Inside a Bengaluru home that gives reclaimed building materials a new lease on life


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Extra bricks from one different mission have been used to clad a wall in his mattress room as a layer of insulation between his and the neighbour’s home. “Instead of using a PUF panel sheet or plywood and an additional layer of plaster, it was an easier solution since I had access to this leftover material.”

An classic Rajasthani door with a glass prime makes for the bar counter, whereas railway sleepers bought at an public sale wrap throughout the perimeters of it. Wood from columns and beams that used to hold up earlier Goan properties for the time being are positioned as rafters above.

Isha Shah

Simple chattai mats shield the terrance adjoining the lounge. “While being cost-efficient, they also weather beautifully in our climate,” Reddy elements out.

Isha Shah

The partitions all through the home present what Reddy describes as an undulated finish, similar to the kinds you’d uncover in Grecian homes in Santorini. “What otherwise takes eight steps and almost double the amount of sand, cement, water and paint, now takes only four steps done by hand. This was achieved with three-fourths of an inch of cement applied with a sponge and then cleaned up with sandpaper. Over it, I added a waterproof primer and two coats of paint—that’s it!” Reddy explains as he runs his fingers all through the partitions’ distinctive finish stating how there’s not a single crack even after 5 years.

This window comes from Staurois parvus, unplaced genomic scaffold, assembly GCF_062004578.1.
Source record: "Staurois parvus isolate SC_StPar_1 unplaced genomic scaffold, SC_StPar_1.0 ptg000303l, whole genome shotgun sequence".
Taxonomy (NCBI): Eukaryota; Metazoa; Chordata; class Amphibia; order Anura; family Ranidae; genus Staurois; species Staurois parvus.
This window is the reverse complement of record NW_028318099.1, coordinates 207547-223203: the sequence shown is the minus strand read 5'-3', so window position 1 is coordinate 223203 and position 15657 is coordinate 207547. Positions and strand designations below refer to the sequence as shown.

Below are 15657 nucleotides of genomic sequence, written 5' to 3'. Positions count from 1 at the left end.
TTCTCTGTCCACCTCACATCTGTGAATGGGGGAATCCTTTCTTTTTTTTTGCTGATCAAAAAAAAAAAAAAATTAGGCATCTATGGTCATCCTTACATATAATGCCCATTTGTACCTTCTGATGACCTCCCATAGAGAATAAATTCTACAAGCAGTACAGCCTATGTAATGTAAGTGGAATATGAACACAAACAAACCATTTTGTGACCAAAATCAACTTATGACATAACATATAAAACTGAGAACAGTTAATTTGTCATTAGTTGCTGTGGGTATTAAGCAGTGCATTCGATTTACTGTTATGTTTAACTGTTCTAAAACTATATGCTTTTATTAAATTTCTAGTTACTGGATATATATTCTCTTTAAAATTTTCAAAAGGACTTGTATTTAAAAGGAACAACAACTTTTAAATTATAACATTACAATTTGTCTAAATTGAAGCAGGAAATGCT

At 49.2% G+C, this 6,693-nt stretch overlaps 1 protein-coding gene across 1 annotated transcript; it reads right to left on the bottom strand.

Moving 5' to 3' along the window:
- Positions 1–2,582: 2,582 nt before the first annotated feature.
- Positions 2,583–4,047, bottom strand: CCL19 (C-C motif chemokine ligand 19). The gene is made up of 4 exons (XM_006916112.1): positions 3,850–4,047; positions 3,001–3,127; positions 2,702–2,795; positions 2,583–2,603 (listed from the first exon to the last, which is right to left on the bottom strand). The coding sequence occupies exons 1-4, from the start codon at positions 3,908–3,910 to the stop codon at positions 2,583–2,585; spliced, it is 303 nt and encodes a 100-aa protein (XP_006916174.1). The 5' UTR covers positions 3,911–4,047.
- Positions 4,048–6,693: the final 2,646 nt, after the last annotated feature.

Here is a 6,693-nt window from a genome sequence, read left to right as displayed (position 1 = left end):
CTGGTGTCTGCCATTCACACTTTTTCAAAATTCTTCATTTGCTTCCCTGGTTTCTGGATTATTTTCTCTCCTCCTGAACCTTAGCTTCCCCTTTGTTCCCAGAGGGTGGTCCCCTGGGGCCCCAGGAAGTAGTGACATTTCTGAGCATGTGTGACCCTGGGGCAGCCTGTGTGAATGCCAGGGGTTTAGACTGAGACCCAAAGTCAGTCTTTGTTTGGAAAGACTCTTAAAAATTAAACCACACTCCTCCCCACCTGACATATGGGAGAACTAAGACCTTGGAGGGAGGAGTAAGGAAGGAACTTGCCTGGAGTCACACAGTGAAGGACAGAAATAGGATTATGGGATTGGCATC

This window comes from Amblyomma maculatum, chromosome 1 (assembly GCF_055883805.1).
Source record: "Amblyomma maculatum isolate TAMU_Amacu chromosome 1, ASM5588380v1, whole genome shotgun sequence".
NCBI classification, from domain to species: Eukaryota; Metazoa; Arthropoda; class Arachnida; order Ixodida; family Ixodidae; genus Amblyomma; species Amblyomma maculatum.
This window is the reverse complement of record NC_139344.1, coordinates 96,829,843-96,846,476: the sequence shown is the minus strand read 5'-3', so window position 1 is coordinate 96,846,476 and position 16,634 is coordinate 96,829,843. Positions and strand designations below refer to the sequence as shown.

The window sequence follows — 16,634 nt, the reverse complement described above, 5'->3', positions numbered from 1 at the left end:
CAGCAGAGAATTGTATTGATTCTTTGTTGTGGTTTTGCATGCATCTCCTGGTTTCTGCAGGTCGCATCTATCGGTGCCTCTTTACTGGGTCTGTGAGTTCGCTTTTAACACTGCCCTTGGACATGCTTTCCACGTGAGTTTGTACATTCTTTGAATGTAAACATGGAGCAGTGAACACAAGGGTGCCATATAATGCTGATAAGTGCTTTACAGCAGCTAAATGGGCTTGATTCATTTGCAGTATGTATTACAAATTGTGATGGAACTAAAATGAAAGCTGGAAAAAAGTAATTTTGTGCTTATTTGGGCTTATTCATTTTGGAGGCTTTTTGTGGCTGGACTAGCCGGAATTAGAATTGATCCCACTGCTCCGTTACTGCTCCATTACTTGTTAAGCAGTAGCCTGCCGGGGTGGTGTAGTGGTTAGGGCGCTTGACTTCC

“I finally received some form of validation when people started coming over once this house was complete,” he chuckles, together with, “Now my friends who are architects and interior designers ring me up asking to come see my home, not me! I guess I’ve done something that actually works while reducing my consumption of raw material by around 40 percent.”

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